Perhaps of even greater importance, the Wyden amendment will, for all practical purposes, effectively end the debate on the domestic application of TIA technology. There are substantial legal and policy reasons (to be addressed in a forthcoming paper) why TIA should be deployed domestically only with significant congressionally imposed safeguards. But the Wyden amendment will preclude the kind of thoughtful consideration necessary for an accurate assessment of TIA. By enacting a blanket prohibition on TIA's implementation absent authorization and appropriation, the amendment has the apparent intent of allowing those who might object to all domestic applications of TIA to frustrate any consideration of TIA's potential and promise. In effect, opponents of all domestic TIA development will hold the procedural trump card through their ability to derail any authorization or appropriation--even if they are but a distinct minority of Congress. In changing the default rule regarding the domestic deployment of TIA, the Wyden amendment thus ends the debate before it has even begun.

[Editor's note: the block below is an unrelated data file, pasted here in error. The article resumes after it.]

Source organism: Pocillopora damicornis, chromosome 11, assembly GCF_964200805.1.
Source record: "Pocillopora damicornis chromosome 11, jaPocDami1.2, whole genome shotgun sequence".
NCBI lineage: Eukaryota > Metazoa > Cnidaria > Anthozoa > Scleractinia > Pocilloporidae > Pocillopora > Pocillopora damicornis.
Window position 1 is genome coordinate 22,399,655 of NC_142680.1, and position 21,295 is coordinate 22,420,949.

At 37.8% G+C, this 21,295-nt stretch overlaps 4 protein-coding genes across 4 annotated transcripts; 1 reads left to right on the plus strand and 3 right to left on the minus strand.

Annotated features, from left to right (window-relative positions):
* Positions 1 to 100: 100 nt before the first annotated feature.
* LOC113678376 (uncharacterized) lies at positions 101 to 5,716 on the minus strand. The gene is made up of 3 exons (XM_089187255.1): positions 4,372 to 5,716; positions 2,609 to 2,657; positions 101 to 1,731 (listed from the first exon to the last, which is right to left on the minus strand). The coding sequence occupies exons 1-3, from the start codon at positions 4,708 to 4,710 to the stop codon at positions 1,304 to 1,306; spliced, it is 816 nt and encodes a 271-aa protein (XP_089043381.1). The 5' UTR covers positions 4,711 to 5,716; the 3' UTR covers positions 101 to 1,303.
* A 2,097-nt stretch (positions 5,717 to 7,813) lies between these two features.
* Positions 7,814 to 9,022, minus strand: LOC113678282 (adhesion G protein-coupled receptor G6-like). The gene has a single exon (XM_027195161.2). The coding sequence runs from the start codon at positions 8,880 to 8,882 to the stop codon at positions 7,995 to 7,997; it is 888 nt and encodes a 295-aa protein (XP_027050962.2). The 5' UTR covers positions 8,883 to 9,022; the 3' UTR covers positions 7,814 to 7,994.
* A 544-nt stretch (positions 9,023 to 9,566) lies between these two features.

to Consider TIA in Depth Before It Acts
The right answer is not for Congress to adopt a blanket prohibition. Rather, Congress should commit to doing the hard work of digging into the details of TIA and examining its operation against the background of existing laws and the existing terrorist threats at home and abroad. The Wyden amendment, which effectively prevents any consideration of TIA, should be removed and replaced with conference report language mirroring the current statutory text--that is, asserting that Congress intends to exercise its legislative authority in the area and consider the operation of any TIA-developed technology before its domestic deployment.
TIA is neither an anti-terrorist panacea nor an Orwellian monster whose construction will irretrievably alter the landscape of American liberty and freedom. Rather, as with most innovative proposals, it is a technological development capable of both use and abuse in equal measure. Rather than the categorical approach of the Wyden amendment, Congress must take the time for a thoughtful examination of the possibilities of the new technology in the context of existing law and take steps to insure that its development is consistent with those limitations. Strangling this new technology with a procedural noose is no answer to the threat of terrorism.